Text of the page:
Unions lash out at Christopher Luxon after he backtracks on health funding promise

National leader Christopher Luxon is being heavily criticised by the unions representing healthcare workers after he reneged on his promise to match health funding with inflation. 

Luxon previously committed to at a minimum increasing health funding to keep pace with inflation if he becomes Prime Minister.

When asked by AM co-host Ryan Bridge last month whether he would commit to keeping health spending in pace with inflation, Luxon said "absolutely". 

But his promise was thrown into question when National's finance spokesperson and Deputy Leader Nicola Willis told Q&A on Sunday it was "undecided" whether the party's health funding would match inflation. 

Speaking with AM on Wednesday, Luxon repeatedly re-confirmed his promise to match inflation before backflipping at the last moment. 

"We are going to increase the health and education budget each and every year that we are in Government," Luxon initially said on Wednesday. 

When Bridge pushed to confirm those increases would match inflation, Luxon again said the budget would be increased every year. 

When he was again asked to confirm it would keep pace with inflation as promised, Luxon said he and Willis were in agreement over spending. 

When asked whether Willis' comments on Q&A were wrong then, Luxon said they were both right before suggesting some years funding wouldn't actually keep pace with inflation. 

"We're both right, we're both going to make sure we increase our funding on health and education," he said. 

"I can tell you for many years it will probably be ahead of inflation, some years it might be behind but over the long run we are going to be increasing health and education consistently each and every year that we are in Government. So people shouldn't be concerned about that."

His comments have been slammed by the unions representing healthcare workers. 

The Public Service Association hit out at the politician on Wednesday saying the healthcare system shouldn't be used as a political football. 

"Our health system needs sustained investment, and we need political parties to acknowledge and commit to the investment that is needed," PSA national secretary Kerry Davies said. 

"We understand that different parties may have different ideas about where that investment is needed most, but we are sure that all would agree that health is a top priority for our society. 

"New Zealanders and health workers do not want their health or profession being used as a political football."

Davies said essential services need investment so they can keep people healthy and called for a bipartisan agreement to fix worker shortages in the sector. 

"We want to see Government and opposition parties commit to fixing workforce shortages and eliminate inequities in the health system; both for health workers and for the people who currently don't get the care they need."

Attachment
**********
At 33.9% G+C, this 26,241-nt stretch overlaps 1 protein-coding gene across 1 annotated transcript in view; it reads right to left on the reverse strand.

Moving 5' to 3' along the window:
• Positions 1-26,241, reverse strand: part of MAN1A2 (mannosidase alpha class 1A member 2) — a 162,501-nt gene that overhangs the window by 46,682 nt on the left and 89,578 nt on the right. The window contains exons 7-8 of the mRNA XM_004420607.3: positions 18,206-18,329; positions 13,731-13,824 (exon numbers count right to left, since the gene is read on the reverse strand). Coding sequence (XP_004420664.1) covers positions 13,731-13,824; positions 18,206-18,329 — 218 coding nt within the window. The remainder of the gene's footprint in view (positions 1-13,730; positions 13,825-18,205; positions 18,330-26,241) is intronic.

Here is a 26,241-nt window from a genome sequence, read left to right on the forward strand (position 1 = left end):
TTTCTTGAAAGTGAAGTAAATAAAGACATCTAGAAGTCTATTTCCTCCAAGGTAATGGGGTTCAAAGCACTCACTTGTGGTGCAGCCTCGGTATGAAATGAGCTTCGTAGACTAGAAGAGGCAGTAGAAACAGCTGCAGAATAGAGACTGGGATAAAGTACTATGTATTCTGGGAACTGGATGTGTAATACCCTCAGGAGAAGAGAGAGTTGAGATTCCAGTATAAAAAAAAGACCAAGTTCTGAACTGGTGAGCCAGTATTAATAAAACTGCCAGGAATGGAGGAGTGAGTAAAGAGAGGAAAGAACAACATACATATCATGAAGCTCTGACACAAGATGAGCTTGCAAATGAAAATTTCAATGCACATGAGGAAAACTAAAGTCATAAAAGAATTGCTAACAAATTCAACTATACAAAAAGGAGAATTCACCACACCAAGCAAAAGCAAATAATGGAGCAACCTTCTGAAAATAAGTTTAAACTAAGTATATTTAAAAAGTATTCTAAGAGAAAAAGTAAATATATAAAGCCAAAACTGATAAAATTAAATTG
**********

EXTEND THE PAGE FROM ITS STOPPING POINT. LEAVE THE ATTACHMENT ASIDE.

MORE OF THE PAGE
It was a sentiment echoed by E tū who said it was appalling Luxon had backtracked on his commitment. 

"E tū is appalled to hear this morning that National Party leader Christopher Luxon has reneged on a commitment to keep health and education funding at least in line with inflation.

"The back track has sent shockwaves through the health community, with many worrying that National will cut funding when and where it is needed most," E tū said in a statement on Wednesday. 

Assistant National Secretary Annie Newman said Luxon's comments are just one example of the National Party "not understanding the reality of challenges in health funding". 

"We actually need more than just keeping up with inflation in health funding, given the effects of the COVID-19 pandemic, the much-needed improvements to health infrastructure, and the changing demographics in our population," Newman said. 

"To indicate that funding won't even keep up with inflation is just astounding and will amount to cuts to the health system in real terms.

"The final insult is that National's gutting of the health system will be to pay for a wildly irresponsible tax cut plan that will give top earners tens of thousands of dollars a year."

Newman's concerns were shared by Middlemore Hospital theatre orderlyTaatahi Phillips who said he and his colleagues are very concerned about what a National Government would mean for them. 

"We still have a way to go, but we have seen a massive pay increase under Labour. The old regime was broken, and they are fixing it. Labour might be getting the blame because everyone wants problems fixed tomorrow, but we are in a lot better position than we were," Phillips said. 

"We are finally starting to see the positives of the new money that has been invested in the new health system. It might still be in the teething stage, but it is real progress.

"We really do dread what will happen if National gets in. If we start going backwards again, well, I don't know what to say. My daughter says 'Dad, come over to Australia'. Any more cuts will just make the brain drain worse."